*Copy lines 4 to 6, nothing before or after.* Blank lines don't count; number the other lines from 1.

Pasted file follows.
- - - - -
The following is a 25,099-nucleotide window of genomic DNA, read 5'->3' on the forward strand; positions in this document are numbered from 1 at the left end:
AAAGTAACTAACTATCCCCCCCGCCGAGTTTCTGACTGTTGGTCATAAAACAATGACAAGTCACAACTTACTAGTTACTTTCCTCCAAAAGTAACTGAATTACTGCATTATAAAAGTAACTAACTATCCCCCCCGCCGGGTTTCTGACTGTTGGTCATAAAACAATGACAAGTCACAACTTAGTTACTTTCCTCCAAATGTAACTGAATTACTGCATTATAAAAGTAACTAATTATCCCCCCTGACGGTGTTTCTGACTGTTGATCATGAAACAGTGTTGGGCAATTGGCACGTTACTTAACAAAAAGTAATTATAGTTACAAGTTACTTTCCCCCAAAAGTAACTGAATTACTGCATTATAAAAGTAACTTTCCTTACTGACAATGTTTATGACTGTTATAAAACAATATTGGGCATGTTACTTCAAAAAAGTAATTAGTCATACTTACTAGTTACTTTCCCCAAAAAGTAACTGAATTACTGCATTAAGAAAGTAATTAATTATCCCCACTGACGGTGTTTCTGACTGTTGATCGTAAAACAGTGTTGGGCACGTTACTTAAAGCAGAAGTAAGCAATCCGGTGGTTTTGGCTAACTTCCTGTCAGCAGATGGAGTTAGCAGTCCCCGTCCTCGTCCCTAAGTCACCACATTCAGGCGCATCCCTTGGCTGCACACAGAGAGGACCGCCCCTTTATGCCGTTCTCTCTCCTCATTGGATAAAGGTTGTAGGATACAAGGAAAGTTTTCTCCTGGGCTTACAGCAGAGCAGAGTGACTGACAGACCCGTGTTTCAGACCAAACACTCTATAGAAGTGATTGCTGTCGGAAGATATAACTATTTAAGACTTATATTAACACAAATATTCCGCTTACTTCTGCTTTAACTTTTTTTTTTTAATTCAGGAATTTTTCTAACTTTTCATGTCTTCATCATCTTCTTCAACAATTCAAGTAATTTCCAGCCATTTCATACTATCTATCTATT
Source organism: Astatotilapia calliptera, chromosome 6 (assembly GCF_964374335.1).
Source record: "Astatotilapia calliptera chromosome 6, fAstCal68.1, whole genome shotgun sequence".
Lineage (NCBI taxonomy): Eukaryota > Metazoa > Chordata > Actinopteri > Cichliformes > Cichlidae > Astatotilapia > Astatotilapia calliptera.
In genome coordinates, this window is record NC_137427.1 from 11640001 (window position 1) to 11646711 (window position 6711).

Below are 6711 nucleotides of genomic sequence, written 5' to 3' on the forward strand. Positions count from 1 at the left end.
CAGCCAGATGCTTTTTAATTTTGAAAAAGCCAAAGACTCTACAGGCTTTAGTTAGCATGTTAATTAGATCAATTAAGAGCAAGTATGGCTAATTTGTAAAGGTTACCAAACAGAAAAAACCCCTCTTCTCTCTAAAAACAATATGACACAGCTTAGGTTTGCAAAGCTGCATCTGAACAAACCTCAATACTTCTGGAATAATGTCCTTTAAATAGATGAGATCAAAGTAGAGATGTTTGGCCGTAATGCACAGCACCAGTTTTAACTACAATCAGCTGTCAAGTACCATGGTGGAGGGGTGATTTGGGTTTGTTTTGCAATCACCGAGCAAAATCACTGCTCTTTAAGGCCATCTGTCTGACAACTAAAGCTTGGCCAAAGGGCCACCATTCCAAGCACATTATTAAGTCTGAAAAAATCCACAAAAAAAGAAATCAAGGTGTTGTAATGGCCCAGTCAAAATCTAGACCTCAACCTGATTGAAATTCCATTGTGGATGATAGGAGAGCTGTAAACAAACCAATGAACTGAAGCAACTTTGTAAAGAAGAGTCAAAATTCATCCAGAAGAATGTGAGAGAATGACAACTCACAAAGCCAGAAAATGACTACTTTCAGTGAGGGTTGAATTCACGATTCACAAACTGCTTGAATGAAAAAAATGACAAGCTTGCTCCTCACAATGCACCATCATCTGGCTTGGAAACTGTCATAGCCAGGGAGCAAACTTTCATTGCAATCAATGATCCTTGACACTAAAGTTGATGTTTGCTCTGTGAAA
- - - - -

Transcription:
Source record: "Astatotilapia calliptera chromosome 6, fAstCal68.1, whole genome shotgun sequence".
Lineage (NCBI taxonomy): Eukaryota > Metazoa > Chordata > Actinopteri > Cichliformes > Cichlidae > Astatotilapia > Astatotilapia calliptera.
In genome coordinates, this window is record NC_137427.1 from 11640001 (window position 1) to 11646711 (window position 6711).